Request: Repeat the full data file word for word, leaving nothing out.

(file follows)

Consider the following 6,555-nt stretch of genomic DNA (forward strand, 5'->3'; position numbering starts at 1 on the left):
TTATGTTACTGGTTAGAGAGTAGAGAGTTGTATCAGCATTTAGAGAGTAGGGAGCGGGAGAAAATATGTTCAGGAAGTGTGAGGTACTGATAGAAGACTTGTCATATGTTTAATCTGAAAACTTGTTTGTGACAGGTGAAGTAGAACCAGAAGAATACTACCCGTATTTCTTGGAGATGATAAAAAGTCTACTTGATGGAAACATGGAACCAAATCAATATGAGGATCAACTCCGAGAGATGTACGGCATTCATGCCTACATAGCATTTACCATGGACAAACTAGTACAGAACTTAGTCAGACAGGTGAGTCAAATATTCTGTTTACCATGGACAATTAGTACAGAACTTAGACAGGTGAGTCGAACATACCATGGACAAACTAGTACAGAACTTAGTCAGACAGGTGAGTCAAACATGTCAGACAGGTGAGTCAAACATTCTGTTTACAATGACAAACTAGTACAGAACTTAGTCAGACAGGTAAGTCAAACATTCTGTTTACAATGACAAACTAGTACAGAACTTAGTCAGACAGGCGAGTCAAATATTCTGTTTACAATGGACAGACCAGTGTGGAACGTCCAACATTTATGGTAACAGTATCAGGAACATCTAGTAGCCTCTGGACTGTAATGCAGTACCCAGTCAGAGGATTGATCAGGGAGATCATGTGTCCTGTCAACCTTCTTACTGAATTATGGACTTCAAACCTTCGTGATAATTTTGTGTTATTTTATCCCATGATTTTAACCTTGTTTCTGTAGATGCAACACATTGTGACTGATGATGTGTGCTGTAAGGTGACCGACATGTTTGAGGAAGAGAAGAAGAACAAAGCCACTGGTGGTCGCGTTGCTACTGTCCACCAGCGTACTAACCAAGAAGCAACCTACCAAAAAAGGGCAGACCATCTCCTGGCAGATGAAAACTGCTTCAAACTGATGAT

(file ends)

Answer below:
Consider the following 6,555-nt stretch of genomic DNA (forward strand, 5'->3'; position numbering starts at 1 on the left):
TTATGTTACTGGTTAGAGAGTAGAGAGTTGTATCAGCATTTAGAGAGTAGGGAGCGGGAGAAAATATGTTCAGGAAGTGTGAGGTACTGATAGAAGACTTGTCATATGTTTAATCTGAAAACTTGTTTGTGACAGGTGAAGTAGAACCAGAAGAATACTACCCGTATTTCTTGGAGATGATAAAAAGTCTACTTGATGGAAACATGGAACCAAATCAATATGAGGATCAACTCCGAGAGATGTACGGCATTCATGCCTACATAGCATTTACCATGGACAAACTAGTACAGAACTTAGTCAGACAGGTGAGTCAAATATTCTGTTTACCATGGACAATTAGTACAGAACTTAGACAGGTGAGTCGAACATACCATGGACAAACTAGTACAGAACTTAGTCAGACAGGTGAGTCAAACATGTCAGACAGGTGAGTCAAACATTCTGTTTACAATGACAAACTAGTACAGAACTTAGTCAGACAGGTAAGTCAAACATTCTGTTTACAATGACAAACTAGTACAGAACTTAGTCAGACAGGCGAGTCAAATATTCTGTTTACAATGGACAGACCAGTGTGGAACGTCCAACATTTATGGTAACAGTATCAGGAACATCTAGTAGCCTCTGGACTGTAATGCAGTACCCAGTCAGAGGATTGATCAGGGAGATCATGTGTCCTGTCAACCTTCTTACTGAATTATGGACTTCAAACCTTCGTGATAATTTTGTGTTATTTTATCCCATGATTTTAACCTTGTTTCTGTAGATGCAACACATTGTGACTGATGATGTGTGCTGTAAGGTGACCGACATGTTTGAGGAAGAGAAGAAGAACAAAGCCACTGGTGGTCGCGTTGCTACTGTCCACCAGCGTACTAACCAAGAAGCAACCTACCAAAAAAGGGCAGACCATCTCCTGGCAGATGAAAACTGCTTCAAACTGATGAT